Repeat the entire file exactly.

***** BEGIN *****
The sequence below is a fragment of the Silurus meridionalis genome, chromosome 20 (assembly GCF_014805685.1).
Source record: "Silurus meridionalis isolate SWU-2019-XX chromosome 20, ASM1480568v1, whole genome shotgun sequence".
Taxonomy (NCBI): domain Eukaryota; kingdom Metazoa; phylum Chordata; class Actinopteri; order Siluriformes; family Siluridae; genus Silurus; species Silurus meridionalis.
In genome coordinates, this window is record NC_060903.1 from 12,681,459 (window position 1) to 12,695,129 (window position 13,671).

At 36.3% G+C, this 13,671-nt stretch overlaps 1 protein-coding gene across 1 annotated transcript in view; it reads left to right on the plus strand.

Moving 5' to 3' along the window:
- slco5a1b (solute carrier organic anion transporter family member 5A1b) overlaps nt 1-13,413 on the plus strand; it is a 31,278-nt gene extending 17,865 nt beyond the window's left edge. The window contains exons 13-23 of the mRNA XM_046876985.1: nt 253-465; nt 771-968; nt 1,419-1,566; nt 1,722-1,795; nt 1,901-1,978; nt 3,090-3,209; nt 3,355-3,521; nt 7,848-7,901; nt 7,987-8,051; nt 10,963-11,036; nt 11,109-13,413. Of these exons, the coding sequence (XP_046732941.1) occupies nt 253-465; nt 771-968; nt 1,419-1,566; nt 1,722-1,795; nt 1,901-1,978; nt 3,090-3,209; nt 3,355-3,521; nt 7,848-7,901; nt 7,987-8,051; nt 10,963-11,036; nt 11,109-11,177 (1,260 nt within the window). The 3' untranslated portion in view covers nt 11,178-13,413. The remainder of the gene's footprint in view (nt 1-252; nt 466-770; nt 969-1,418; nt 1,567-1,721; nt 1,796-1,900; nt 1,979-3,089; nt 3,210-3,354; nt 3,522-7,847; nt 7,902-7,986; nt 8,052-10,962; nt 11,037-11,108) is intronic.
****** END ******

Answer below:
The sequence below is a fragment of the Silurus meridionalis genome, chromosome 20 (assembly GCF_014805685.1).
Source record: "Silurus meridionalis isolate SWU-2019-XX chromosome 20, ASM1480568v1, whole genome shotgun sequence".
Taxonomy (NCBI): domain Eukaryota; kingdom Metazoa; phylum Chordata; class Actinopteri; order Siluriformes; family Siluridae; genus Silurus; species Silurus meridionalis.
In genome coordinates, this window is record NC_060903.1 from 12,681,459 (window position 1) to 12,695,129 (window position 13,671).

At 36.3% G+C, this 13,671-nt stretch overlaps 1 protein-coding gene across 1 annotated transcript in view; it reads left to right on the plus strand.

Moving 5' to 3' along the window:
- slco5a1b (solute carrier organic anion transporter family member 5A1b) overlaps nt 1-13,413 on the plus strand; it is a 31,278-nt gene extending 17,865 nt beyond the window's left edge. The window contains exons 13-23 of the mRNA XM_046876985.1: nt 253-465; nt 771-968; nt 1,419-1,566; nt 1,722-1,795; nt 1,901-1,978; nt 3,090-3,209; nt 3,355-3,521; nt 7,848-7,901; nt 7,987-8,051; nt 10,963-11,036; nt 11,109-13,413. Of these exons, the coding sequence (XP_046732941.1) occupies nt 253-465; nt 771-968; nt 1,419-1,566; nt 1,722-1,795; nt 1,901-1,978; nt 3,090-3,209; nt 3,355-3,521; nt 7,848-7,901; nt 7,987-8,051; nt 10,963-11,036; nt 11,109-11,177 (1,260 nt within the window). The 3' untranslated portion in view covers nt 11,178-13,413. The remainder of the gene's footprint in view (nt 1-252; nt 466-770; nt 969-1,418; nt 1,567-1,721; nt 1,796-1,900; nt 1,979-3,089; nt 3,210-3,354; nt 3,522-7,847; nt 7,902-7,986; nt 8,052-10,962; nt 11,037-11,108) is intronic.